Wednesday, May 18, 2011
My friend, who is PC about a lot of issues but seems fairly receptive to my frequent admonitions about the problem of Islam, has remarked on the curious near-absence of mentions these days about Syria. It seems that, when the MSM (or even the anti-Islamic wing of the Blogosphere) talks about the "Arab Spring", they tend to fixate on Tunisia, Egypt and Libya, but have avoided Syria.
It might be helpful in this regard, then, to ask ourselves: Do we really think the Syrian government has changed its evil ways from what was documented throughout the 1980s by Amnesty International among others?
And, of course, this centrally concerns Islam -- Syrian Muslims along with Islam-diseased dhimmis who may be involved in Syrian sociopolitical culture; and, of course, when we impugn its government, we are not absolving those Syrian Muslims who are trying to rebel against it -- since, the reasonable rule of thumb is that, in any Muslim polity, both the dictatorial oppressors and those resisting them are mostly (if not all) diseased by the broader, deeper dysfunction of Islam: I.e., any Islamic revolution in Syria will not bring any "democracy" any better than the status quo, but most likely worse -- and more dangerous for us.
I.e., whatever is going on in Syria, we should keep in mind Islam, and the dictum of Nostrodamus:
The more it changes, the more it stays the same.
With these caveats in mind, I invite the reader to be reasonably horrified (albeit reasonably unsurprised) by the following grimly ghoulish report:
"In its 1983 report on human rights conditions in Syria, AI [Amnesty International] delineated 23 different types of torture. Now  the list has been expanded to 38. The most common torture consists of beatings on all parts of the body "with fists, feet, leather belts, sticks, whips, hammers, braided steel cables or cables inside plastic hoses with the ends frayed". Also common is extinguishing cigarettes on the body, often on sensitive parts. Other methods include extracting finger and toe nails; plucking hair or skin with pincers or pliers; sexual abuse or assault; forcing objects into the rectum; complete isolation in a dark cell; setting hands and limbs afire; slashing a victim's face--lips, ears, nose--with razor blades; and mock executions with a specially-rigged guillotine.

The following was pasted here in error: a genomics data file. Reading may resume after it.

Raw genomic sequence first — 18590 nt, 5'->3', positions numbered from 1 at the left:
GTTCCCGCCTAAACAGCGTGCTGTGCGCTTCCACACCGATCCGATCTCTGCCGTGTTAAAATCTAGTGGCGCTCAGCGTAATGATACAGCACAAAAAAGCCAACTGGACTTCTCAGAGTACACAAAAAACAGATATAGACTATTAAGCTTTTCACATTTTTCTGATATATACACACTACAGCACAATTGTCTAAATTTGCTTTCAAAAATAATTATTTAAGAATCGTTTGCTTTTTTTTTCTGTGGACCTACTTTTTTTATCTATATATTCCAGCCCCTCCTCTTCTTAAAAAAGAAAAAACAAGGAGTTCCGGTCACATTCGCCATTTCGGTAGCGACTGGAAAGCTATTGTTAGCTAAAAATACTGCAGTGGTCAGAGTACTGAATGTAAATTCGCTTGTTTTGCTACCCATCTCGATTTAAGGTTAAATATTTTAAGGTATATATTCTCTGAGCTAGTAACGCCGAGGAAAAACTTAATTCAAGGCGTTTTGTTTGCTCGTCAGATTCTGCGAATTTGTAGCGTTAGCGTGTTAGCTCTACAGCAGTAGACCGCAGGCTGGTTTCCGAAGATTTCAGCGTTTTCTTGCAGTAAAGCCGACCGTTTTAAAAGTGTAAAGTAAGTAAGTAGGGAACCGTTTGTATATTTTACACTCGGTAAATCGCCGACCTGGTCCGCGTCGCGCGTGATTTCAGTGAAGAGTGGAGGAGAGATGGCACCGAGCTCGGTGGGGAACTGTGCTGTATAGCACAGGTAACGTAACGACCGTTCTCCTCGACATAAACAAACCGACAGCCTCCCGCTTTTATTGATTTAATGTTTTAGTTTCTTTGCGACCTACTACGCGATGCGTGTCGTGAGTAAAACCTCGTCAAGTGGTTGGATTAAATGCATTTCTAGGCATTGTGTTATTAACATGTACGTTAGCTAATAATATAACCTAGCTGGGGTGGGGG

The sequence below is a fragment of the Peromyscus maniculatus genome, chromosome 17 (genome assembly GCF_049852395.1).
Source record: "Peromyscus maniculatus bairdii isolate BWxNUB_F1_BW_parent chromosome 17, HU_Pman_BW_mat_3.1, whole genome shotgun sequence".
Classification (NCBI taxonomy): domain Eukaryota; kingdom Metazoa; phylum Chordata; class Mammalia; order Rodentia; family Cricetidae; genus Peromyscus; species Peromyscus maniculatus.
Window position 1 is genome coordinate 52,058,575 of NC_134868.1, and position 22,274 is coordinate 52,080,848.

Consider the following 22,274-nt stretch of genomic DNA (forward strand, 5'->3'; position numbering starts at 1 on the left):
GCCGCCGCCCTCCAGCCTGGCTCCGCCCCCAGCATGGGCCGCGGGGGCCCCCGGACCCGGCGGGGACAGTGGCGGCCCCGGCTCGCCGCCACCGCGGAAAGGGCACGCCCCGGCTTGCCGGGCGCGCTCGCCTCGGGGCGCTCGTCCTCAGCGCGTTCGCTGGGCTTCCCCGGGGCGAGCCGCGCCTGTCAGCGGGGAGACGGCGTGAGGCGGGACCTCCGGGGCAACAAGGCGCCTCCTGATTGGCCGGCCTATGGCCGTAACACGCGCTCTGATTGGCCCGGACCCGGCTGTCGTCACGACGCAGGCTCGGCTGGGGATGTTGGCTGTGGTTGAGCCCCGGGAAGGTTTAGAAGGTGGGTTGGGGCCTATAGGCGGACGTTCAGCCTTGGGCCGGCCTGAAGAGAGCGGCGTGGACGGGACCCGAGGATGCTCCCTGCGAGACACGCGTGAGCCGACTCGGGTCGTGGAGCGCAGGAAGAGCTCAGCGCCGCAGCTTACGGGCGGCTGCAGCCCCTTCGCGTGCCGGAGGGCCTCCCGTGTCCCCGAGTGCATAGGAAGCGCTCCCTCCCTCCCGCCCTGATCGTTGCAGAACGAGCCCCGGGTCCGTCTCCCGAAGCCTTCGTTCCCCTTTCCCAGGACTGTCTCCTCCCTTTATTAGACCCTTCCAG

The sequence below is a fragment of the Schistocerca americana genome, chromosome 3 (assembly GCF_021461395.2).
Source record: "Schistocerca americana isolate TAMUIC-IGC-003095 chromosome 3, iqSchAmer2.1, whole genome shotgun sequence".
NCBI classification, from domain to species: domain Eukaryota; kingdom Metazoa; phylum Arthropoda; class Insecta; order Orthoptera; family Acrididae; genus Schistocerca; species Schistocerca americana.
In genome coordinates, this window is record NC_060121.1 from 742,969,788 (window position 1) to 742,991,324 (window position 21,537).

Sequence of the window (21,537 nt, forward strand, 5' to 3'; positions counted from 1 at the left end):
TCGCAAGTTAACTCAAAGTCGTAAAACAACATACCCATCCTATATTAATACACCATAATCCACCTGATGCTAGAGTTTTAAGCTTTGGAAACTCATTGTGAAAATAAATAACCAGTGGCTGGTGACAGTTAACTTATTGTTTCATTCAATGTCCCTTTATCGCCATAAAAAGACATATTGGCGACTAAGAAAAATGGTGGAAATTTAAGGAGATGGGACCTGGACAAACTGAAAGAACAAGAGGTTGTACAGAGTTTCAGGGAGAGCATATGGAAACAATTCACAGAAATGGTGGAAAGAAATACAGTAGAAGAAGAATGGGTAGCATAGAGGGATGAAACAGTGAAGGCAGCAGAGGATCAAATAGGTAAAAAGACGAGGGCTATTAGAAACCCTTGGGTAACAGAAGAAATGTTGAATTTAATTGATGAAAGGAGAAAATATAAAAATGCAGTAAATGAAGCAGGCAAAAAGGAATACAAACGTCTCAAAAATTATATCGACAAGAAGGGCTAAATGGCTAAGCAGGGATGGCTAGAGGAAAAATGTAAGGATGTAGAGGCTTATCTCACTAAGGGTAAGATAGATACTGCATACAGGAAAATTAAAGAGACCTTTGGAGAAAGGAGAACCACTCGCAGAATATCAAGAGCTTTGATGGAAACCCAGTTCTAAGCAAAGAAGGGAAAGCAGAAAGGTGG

"Torturers often invent euphemisms to describe their grisly methods. Bisat al-Rih (the Flying Carpet) has an innocent, even enchanting ring, but it is frightful: "strapping the victim to a piece of wood shaped like a human body and either beating him or her or applying electric shocks all over the body." Al-Kursi al-Almani (the German Chair) has moving parts to which the victim's hands and feet are strapped. As the chair is moved backwards, it exerts severe pressure on the victim's spine, neck and limbs, resulting in near asphyxiation, loss of consciousness, and occasionally fracturing the vertebrae. A variation, known as al-Kursi al-Suri (the Syrian Chair), is equipped with metal blades that pierce the victim's ankles as the chair is bent backwards.
"The infamous al-'Abd al-Aswad (the Black Slave) [sounds a tad racist, no?] contraption drives a heated metal skewer into the rectum of the victim strapped to it. "
Source: "Human Rights Briefing", by Nabeel Abraham, Middle East Report, No. 160, "Turkey in the Age of Glasnost" (Sep. - Oct., 1989), pp. 37-38. [This is a source that requires an academic access code to scholarly journals.]